On March 14, 2009, desacad wrote:

WOW! Thanks.

On March 14, 2009, Jim Dee wrote:

Well said, Kathleen. I agree! -Jim

On March 14, 2009, Patty and Denny wrote:

"In the beginning was the Word, and the Word was with God, and the Word was God." This bible quote has been interpreted to mean that the "Word of God" is more than a literary collection; this "Word" is actually a primal manifestation of God and connection with it connects us with our true nature and we realize what we really are: divine. My and Patty's particular spiritual practice is to meditate on this "Sound Current" within (and all pervading "Word"). All of which is a natural extension of living the raw lifestyle - being of pure essence and primal.

On March 14, 2009, bookwormjs wrote:

The Tower of Babel and the Confusion of Tongues is one of the most misunderstood accounts in the Old Testament. This misunderstanding leads to claims that the account is purely mythical. But this is not true. It was a real event, but not the creation of new languages. An objective reading of the biblical text (and modern clinical experiments) explains what really happened. Check out

On March 14, 2009, JoAnn wrote:

I love your Babylon article for more than one reason.. Excellent Son :)

On March 15, 2009, Jim Dee wrote:

Hi Denny- Sounds like you and Patty are not only simply reconnected with the primeval language (which is more or less the "level" of understanding I was merely hinting at above), but that you're both on the specific path toward fluency -- and that's remarkably fascinating. I kind of had a gut feeling that I was onto something in this thinking, but feared I didn't quite capture my thoughts well enough. Next time we bump into you both, perhaps we can chat about it a bit more. May the word, the sound, the primeval language resonate strongly through you both, and through us *all* more and more. -Jim

On March 15, 2009, Jim Dee wrote:

Not bad, eh? It only took me 40 years to realize that we're all living in Babylon.

On March 16, 2009, Ellen wrote:

Thanks so much for sharing. Personally, I am trying to eat more raw. Have pretty much eliminated meat/chicken. Working on eliminating dairy/fish. I am so glad I found this website. You are an inspiration to me. ;))

On March 16, 2009, Allison wrote:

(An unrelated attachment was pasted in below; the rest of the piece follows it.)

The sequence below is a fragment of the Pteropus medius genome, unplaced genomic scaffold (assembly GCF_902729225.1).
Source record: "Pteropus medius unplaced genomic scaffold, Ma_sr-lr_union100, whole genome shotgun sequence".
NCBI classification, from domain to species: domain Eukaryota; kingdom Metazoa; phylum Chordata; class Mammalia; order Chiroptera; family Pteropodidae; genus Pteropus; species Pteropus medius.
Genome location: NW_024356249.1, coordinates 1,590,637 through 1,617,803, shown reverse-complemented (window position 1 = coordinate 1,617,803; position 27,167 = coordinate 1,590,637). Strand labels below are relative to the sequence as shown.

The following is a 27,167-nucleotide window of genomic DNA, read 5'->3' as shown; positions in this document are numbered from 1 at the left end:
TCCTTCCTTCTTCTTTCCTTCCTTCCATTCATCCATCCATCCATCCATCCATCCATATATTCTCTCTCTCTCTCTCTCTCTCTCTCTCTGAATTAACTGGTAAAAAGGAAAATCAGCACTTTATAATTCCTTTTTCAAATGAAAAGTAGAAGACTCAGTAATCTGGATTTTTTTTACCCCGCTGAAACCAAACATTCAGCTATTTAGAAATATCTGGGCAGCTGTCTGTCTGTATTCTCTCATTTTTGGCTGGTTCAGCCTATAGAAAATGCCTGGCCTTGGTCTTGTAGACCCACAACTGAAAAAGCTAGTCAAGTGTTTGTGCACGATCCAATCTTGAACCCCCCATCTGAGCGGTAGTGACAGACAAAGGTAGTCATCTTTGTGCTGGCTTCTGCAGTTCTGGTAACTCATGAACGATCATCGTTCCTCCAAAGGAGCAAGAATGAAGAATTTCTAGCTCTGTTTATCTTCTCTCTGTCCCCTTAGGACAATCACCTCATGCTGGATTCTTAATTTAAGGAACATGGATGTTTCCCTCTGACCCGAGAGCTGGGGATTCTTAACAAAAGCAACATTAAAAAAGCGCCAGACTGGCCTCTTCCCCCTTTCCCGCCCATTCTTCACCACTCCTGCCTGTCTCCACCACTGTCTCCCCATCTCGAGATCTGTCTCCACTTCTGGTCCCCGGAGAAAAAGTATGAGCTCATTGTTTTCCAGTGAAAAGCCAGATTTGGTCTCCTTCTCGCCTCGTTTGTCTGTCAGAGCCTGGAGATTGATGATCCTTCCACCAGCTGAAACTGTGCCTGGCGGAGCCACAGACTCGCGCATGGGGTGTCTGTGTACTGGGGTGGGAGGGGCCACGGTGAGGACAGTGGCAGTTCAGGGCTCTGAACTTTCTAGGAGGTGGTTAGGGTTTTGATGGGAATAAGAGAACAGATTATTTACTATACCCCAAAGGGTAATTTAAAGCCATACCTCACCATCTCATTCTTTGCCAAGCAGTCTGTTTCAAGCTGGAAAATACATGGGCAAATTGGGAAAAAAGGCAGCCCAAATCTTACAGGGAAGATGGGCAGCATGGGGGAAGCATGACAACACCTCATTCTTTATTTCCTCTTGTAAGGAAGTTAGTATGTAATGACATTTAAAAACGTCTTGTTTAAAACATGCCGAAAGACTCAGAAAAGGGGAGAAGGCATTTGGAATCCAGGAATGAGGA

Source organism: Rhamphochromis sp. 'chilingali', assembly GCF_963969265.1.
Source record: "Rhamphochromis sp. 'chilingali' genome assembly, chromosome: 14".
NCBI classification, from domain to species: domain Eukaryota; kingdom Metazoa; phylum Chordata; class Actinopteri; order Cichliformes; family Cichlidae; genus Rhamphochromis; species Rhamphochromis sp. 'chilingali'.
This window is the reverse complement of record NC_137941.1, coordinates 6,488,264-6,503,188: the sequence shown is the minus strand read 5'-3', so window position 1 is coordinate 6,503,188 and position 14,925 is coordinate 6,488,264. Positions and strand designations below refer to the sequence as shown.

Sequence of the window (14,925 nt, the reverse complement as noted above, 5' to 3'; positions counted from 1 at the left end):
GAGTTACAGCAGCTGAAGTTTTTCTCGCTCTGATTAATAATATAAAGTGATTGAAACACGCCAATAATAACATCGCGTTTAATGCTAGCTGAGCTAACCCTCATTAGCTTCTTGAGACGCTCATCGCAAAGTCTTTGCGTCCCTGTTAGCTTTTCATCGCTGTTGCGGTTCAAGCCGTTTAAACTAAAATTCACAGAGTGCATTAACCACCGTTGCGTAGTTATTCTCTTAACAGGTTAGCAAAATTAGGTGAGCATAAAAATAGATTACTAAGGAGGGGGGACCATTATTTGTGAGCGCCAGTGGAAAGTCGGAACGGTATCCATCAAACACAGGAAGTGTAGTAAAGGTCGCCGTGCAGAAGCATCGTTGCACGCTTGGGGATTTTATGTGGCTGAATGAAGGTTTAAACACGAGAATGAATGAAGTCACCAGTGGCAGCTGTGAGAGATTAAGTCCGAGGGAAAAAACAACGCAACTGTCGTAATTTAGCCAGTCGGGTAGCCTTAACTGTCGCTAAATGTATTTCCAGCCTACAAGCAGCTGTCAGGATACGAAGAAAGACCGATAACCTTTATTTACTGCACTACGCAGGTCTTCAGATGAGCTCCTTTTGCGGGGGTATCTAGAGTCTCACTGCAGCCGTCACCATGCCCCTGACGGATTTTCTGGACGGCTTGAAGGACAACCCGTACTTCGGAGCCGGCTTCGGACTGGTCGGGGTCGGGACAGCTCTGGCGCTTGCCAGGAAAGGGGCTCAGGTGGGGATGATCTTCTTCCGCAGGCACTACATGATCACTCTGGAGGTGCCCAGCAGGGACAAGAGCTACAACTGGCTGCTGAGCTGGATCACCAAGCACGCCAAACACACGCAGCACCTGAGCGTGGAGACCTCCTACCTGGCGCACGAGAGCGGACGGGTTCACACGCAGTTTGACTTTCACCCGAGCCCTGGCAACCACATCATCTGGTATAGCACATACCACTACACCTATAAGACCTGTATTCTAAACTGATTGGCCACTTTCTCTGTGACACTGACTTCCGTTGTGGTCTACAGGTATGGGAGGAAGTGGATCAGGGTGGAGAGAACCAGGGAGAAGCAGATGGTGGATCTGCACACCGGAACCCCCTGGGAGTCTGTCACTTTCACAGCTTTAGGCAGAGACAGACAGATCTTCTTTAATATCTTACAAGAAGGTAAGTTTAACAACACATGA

Your comment about the coworkers threatened by a fruit platter reminded me of my last job where one man was a vegetarian. He made light of people's teasing, but even after he'd worked there for 10 years people would "forget" to make sure there were vegetarian food choices when the company sponsored office lunches. And this is a company of only 25 people. Vegetarianism is still seen as some quirky, liberal thing, elitist thing by many people. When I talked about raw foods I was seen as truly wacky!

On March 16, 2009, Jim Dee wrote:

Thanks, Ellen! I know you'll find TONS of ongoing inspiration here at Pure Jeevan. We post daily (or near daily, except weekends), and are fully committed to serving the raw community in so many inspirational ways. If you're new to our blog, scroll back to the beginning of the year to this post: It'll tell you what our major plans are for the coming year! -Jim

On March 16, 2009, Jim Dee wrote:

Sadly, I don't doubt your tale one bit, Allison. I have some personal related theories about the political aspects of this whole tale. But, I kept them to myself for now. They'd be better expressed in a future book or something, as some of the ideas are highly complex and more suited to long-form writing. But, basically, yeah, we're viewed by many people as wacky. It's "wacky" to seek health, it's wacky to be disease-free, it's wacky for so many people to be beating cancer, it's wacky how long-term diabetics are off insulin for the first time in their lives, it's wacky how raw foodies are glowing with vibrancy, it's wacky to eat foods grown without pesticides, it's wacky raw foodies are emotionally healthy because we deal with things that surface instead of pushing them down with pizza and beer. Yep, we're a wacky bunch of liberal wackos... lol

On March 17, 2009, Andreas a Paris wrote:

It's a lovely article about raw food. I see your point. As for the Tower of Babel and the one original language, I found out after tears of research that the Tower as well the confusion of the languages are real historical events. I also believe that not even God (Yahweh be shoe up to be a human) should have the right to kill people or to allot new languages to people at random!